I recently attended a rally for Barack Obama and JoAnn was one of the key note speakers. As I watched her I kept thinking about how qualified she is to run for Senate. She has the experience, the education and she has never supported a bridge to nowhere or put lipstick on a pig.

She could have chosen a bigger goal which would have taken her to Washington, but JoAnn has chosen to stay on her beloved Kaua‘i and has continued to work diligently and passionately for the things she believes in.

She has never wavered, despite some harsh criticism during her tenure as mayor. She faced an impossible task post-Iniki and guided the island through a tough time. She made tough decisions because that is what real leaders do.

I was in Florida immediately after Hurricane Andrew and the devastation and government response was appalling on both counts. Shortly after I relocated to Kaua‘i and found a functioning, organized response to a disaster equally as intense and just a few weeks after the Florida hurricane. That was a credit to then-Mayor JoAnn Yukimura who again asks for your support and vote.

Well, I for one am most happy to support a candidate with such resilience, confidence and experience. Kaua‘i needs your leadership JoAnn. Thank you for serving your community all of these years.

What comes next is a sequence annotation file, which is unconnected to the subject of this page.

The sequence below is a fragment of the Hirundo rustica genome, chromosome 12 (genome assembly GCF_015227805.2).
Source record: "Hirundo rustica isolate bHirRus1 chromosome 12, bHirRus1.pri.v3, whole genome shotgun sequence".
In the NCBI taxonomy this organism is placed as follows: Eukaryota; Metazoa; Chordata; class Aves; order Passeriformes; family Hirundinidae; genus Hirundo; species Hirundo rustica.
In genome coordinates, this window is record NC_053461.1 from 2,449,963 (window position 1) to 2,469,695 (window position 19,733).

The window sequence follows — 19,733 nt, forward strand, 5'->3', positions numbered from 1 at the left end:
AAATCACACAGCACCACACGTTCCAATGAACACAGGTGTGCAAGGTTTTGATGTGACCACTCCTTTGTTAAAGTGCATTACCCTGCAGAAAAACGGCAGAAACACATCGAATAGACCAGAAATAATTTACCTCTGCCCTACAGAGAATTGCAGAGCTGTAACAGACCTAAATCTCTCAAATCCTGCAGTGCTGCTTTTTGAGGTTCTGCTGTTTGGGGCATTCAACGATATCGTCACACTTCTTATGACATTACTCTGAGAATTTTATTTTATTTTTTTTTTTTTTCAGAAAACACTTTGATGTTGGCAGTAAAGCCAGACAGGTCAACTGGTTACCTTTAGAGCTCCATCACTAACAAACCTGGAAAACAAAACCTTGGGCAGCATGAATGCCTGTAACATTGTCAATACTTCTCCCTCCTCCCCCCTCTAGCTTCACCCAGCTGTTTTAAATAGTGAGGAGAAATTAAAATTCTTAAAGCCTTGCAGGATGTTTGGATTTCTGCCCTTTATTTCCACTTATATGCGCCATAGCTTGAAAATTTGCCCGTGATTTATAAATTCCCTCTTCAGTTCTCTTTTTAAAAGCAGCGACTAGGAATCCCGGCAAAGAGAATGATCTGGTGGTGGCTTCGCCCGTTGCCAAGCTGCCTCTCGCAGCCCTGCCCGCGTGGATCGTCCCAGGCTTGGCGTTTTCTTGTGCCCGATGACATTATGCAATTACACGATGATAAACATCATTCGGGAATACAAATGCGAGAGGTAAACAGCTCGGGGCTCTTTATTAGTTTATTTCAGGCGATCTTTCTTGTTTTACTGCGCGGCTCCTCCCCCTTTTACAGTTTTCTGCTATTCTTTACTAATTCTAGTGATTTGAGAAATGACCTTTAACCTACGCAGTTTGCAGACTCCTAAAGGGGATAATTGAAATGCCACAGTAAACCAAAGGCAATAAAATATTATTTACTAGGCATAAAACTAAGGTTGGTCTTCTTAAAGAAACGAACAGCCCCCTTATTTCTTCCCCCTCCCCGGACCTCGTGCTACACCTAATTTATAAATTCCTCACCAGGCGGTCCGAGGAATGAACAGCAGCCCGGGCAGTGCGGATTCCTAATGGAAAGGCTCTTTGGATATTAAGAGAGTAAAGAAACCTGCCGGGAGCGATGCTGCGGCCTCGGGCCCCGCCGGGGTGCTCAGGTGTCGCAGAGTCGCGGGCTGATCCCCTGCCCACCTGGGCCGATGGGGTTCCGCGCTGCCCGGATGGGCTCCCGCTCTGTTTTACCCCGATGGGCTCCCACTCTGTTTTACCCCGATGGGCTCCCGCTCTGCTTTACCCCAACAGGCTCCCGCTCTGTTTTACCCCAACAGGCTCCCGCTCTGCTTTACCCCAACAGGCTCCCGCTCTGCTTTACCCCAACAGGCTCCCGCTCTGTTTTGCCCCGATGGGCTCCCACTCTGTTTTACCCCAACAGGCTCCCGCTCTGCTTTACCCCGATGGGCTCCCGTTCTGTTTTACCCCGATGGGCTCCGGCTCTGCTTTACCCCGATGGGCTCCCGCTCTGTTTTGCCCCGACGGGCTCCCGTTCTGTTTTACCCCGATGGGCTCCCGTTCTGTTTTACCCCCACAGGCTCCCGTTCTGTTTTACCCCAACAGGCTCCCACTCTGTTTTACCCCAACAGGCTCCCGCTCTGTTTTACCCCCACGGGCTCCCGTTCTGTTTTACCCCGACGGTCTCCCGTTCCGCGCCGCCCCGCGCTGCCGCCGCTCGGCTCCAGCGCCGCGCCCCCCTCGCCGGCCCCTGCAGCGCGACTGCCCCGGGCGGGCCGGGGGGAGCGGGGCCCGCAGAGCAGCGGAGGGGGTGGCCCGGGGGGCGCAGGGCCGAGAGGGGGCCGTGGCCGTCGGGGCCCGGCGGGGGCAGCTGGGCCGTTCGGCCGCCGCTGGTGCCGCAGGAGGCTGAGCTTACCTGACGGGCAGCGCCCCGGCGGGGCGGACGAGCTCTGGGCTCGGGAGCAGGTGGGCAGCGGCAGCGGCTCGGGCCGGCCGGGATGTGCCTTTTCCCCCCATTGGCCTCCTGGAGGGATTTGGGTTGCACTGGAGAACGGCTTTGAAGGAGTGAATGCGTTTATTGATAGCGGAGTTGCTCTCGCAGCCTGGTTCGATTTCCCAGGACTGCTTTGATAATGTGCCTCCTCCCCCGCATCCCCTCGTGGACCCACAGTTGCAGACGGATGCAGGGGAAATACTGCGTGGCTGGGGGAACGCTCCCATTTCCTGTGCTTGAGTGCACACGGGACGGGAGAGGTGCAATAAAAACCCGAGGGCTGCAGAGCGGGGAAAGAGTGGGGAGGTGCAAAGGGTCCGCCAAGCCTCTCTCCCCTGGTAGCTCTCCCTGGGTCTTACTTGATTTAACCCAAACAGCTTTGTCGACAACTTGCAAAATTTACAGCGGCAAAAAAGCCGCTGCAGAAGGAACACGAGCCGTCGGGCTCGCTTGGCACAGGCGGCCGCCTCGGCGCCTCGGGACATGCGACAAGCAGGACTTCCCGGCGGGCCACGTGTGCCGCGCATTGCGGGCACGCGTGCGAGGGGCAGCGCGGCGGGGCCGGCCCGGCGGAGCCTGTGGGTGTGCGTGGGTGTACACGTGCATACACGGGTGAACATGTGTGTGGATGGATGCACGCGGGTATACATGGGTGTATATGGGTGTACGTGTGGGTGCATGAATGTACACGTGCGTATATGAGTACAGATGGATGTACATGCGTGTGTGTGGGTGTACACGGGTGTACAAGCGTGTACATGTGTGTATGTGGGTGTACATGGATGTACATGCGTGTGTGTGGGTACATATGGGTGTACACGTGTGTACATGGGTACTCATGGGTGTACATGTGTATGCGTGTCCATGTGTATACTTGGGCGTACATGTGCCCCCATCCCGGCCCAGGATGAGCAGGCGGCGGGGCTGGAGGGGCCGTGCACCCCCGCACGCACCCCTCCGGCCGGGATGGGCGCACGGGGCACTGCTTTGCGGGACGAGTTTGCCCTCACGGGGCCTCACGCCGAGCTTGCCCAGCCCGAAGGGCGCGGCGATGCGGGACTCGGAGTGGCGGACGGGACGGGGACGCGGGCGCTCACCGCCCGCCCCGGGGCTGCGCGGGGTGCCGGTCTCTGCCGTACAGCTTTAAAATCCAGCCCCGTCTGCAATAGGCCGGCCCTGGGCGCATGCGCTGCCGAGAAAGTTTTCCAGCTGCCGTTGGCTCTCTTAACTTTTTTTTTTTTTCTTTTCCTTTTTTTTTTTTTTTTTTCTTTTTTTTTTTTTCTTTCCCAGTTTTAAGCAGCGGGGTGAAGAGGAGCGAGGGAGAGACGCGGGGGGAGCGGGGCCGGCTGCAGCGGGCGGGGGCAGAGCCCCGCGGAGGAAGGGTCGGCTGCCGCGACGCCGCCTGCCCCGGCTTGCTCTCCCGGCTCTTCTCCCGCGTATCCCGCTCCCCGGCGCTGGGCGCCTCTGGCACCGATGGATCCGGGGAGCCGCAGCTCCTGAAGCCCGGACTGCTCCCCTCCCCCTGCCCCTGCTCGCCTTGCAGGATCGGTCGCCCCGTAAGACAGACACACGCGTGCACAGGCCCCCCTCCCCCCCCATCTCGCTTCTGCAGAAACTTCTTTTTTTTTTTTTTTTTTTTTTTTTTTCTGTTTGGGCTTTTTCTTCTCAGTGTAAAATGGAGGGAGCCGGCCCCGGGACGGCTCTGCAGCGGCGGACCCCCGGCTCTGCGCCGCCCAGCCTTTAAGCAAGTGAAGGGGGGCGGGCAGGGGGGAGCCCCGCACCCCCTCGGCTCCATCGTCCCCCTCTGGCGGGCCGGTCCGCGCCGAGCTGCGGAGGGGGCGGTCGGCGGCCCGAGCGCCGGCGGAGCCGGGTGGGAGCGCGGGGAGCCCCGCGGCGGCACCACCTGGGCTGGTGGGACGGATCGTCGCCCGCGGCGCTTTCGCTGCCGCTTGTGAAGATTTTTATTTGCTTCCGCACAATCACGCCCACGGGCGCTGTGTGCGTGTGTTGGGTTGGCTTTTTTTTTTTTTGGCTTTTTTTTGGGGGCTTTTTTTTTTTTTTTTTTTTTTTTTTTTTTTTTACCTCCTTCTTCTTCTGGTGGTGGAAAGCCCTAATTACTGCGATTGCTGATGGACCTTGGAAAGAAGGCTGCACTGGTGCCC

• Linda Pasadava, Kilauea

Do you want change?

Our federal Congress was wisely organized into two houses by our founding fathers. It has representatives from each state, the number depending upon the population in that state. But to avoid the “Tyranny of the Crowd” our Senate has equal representation: two senators from each state.

Our state Congress also has a legislature with representation from each island based upon population. But our Senate does not have an equal number of senators from each county or island. No, it is also based upon population. Since O‘ahu is by far the most populous island, we in the Neighbor Islands are cheated and often overlooked.

This is only one of many problems that need to be addressed in a Constitutional Convention, something we the people only have access to every 10 years.

Why every 10 years? Why the expensive TV ads telling you to vote down a Con-Con? Why the rigged voting system, which counts each blank vote as a “No” vote?

Because the powers that be do not want change. They do not want their power eroded.

A Con Con will be an investment, not an expense. A Con Con will not threaten unions.

Do not be frightened by the propoganda from the powers that be. If you want “Change,” vote for Barack Obama, and also vote “yes” on the Con Con.

• Richard Olson, Kekaha

Don’t drop West column

A recent letter demanded dropping the column of Diane West with terms like “hate-filled” and “caustic ranting” (“No more Diana West,” Letters, Nov. 2).

My view is TGI has a fairly balanced selection of columnists reflecting the political spectrum.

Many papers have moved the Doonesbury cartoon from the funnies section to the editorial page as a political cartoon. Donnesbury has not been funny for a long time now.

The terms “caustic ranting” and “hate-filled” more than describe the cartoon. I would add terms like “mean-spirited” and “vicious.”

• Suzanne Woodruff, Kapa‘au, Hawai‘i